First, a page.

Truth to tell, more than discovering Ray Wylie Hubbard, I kind of stumbled over him whilst on a late-night Youtube Americana music video wander. The track that caught my eye was ‘Coricidin Bottle’ a 120-second stop-start bluesy thunderbolt of a number that opens his 2012 ‘The Grifter’s Hymnal’ album. Appropriately enough, given the often strongly religious bent of a lot of his lyrics, it turned out ‘The Grifter’s Hymnal’ was recorded in a former church (which could explain the echo-y reverb on much of the album) and in line with many Hubbard lyrics, it deals with two of his favourite subjects: guitars (and how to play them, or not – “has anybody here got a 50-watt fuse?” he pleads at one point in the song) and – this is putting it delicately – relationships.
“I got a Coricidin bottle that I use as a slide / And a woman sweet as a tootsie roll / When she kissing and licking and cussing and a grindin’ / Shakes the mortal coil round my amaranthine soul.”
I liked what I heard, so much so that once, just to see Ray Wylie Hubbard play, I drove all the way from the remote, pleasantly weird town of Marfa deep in the Texan desert to the far less remote and scarily unweird city of Lubbock (The Dixie Chicks’ ‘Lubbock or Leave It’ explains why it deserves that description far better than I ever could).
In my imagination, the drive between the two places was supposed to be a Route 66-esque desert road-trip, chomping on huge hamburgers, rock’n’roll playing in the background, cowskulls hanging on signs that read “No Gas for 4,000 miles”- that kind of thing. Instead, it quickly morphed into hours of energy-sapping driving on lousy roads across some of the most mind-numbingly flat and featureless terrain imaginable, with some very creepy Christian Fundamentalist chatshows the only ‘entertainment’ on the few radio stations I could find. Getting to drive through a small town called Kermit (so named in honour of Franklin Roosevelt’s son, I later found out, and sadly nothing to do with green puppet frogs) was probably the only remotely memorable moment.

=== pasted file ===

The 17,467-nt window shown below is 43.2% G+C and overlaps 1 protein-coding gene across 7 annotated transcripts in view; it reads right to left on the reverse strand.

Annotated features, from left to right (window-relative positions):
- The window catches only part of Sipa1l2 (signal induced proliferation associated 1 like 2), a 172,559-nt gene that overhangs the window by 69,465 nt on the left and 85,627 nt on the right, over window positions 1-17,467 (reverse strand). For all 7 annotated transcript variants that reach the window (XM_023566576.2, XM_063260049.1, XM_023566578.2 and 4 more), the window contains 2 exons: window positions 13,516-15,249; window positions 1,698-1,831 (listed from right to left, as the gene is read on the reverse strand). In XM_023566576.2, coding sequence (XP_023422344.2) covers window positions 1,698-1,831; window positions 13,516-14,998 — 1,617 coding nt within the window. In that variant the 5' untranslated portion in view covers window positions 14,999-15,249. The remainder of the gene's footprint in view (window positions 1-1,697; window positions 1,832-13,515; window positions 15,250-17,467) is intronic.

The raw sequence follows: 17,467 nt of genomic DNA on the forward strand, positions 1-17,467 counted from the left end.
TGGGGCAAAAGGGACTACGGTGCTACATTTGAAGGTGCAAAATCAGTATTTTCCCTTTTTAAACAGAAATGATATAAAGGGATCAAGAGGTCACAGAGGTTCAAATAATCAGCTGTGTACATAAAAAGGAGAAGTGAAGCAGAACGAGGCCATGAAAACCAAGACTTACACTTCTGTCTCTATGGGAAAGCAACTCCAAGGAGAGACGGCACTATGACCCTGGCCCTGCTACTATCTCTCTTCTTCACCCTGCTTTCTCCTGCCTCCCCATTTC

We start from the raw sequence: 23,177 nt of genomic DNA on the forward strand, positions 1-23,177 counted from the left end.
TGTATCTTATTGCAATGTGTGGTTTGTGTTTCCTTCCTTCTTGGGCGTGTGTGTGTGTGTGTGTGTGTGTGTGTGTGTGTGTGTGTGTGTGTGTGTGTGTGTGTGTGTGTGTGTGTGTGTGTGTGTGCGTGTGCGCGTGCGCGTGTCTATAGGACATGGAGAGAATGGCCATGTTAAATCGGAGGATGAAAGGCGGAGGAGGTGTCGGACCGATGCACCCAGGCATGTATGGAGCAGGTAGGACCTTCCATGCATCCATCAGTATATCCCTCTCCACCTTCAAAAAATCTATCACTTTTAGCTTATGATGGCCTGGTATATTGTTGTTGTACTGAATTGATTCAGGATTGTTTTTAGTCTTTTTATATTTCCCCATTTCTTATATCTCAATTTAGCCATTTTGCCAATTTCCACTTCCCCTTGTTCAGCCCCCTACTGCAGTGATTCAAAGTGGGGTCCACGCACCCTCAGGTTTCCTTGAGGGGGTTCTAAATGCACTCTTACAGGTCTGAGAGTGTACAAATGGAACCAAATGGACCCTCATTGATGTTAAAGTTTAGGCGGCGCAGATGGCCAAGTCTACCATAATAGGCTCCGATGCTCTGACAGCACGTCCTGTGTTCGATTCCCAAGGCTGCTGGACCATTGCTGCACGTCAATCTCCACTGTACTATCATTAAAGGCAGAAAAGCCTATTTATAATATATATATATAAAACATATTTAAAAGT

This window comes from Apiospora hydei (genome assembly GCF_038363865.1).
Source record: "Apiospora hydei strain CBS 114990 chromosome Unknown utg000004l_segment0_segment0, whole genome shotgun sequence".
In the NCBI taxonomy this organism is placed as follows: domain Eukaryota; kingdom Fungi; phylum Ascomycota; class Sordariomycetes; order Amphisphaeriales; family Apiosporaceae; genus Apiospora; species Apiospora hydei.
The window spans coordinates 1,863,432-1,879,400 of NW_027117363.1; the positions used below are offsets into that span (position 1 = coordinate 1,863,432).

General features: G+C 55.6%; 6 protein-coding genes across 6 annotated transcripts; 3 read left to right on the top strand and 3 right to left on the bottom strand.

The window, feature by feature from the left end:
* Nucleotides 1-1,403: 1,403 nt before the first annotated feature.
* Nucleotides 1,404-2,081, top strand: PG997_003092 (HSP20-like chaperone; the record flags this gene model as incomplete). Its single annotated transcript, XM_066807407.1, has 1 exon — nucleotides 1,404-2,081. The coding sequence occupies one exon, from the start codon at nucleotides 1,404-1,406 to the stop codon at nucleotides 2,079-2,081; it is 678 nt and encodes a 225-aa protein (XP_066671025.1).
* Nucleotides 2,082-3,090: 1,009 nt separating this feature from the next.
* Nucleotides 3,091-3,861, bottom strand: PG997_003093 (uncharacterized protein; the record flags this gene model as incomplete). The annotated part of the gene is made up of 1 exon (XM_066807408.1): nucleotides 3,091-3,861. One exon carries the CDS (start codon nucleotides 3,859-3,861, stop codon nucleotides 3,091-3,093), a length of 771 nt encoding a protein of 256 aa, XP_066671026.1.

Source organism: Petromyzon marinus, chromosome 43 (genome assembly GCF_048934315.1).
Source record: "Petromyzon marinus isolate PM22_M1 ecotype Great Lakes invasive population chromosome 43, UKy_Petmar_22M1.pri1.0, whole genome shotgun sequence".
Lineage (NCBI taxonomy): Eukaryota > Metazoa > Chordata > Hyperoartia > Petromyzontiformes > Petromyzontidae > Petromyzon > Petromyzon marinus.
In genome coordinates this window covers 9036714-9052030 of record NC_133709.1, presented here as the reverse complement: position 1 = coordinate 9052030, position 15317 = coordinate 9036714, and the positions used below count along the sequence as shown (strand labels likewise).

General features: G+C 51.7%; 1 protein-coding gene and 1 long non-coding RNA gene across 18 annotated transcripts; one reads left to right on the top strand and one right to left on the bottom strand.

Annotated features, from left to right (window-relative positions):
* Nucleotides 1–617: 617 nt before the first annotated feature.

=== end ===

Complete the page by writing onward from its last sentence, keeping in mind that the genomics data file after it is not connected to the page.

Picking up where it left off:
The trip ended up being well worth it, though. Apart from being a great gig (and getting a bumper sticker saying ‘Screw You We’re From Texas’, another Hubbard classic, into the bargain), on my phone I’ve still got some of his between-song patter recorded from that concert. Because it turned out that, between playing music, Ray Wylie Hubbard is also a spellbinding teller of tales, anecdotes, jokes – you name it – but all of them with the warmhearted but subversive edge that Ray Wylie Hubbard has always been about. Seven decades on, in fact, he’s still damn good at burning down the barns.
The Canon: Extensive. If a sweeping generalisation helps, the later it gets, the more interesting it gets. 1999’s ‘Crusades of the Restless Knights’ seems to mark a real breakthrough in what you could call ‘listenability.’
1976 Ray Wylie Hubbard and the Cowboy Twinkies
1978 Off the Wall
1980 Something About the Night
1984 Caught in the Act
1992 Lost Train of Thought
1994 Loco Gringo’s Lament
1997 Dangerous Spirits
1998 Live at Cibolo Creek
1999 Crusades of the Restless Knights
2001 Eternal & Lowdown
2005 Delirium Tremolos
2006 Snake Farm
2010 A. Enlightenment B. Endarkenment (Hint: There is no C)
2012 The Grifter’s Hymnal
2015 The Ruffian’s Misfortune
2017 Tell The Devil That I’m Getting There As Fast As I Can
Key Release/s: ‘Stone Blind Horses’ or ‘There Are Some Days’ when you’re feeling melancholy; ‘New Year’s Eve At The Gates of Hell’ or ‘Rock’n’Roll Is A Vicious Game’ to get the adrenalin moving. For those feeling romantic, try ‘Polecat’ – sets the mood perfectly. Honest.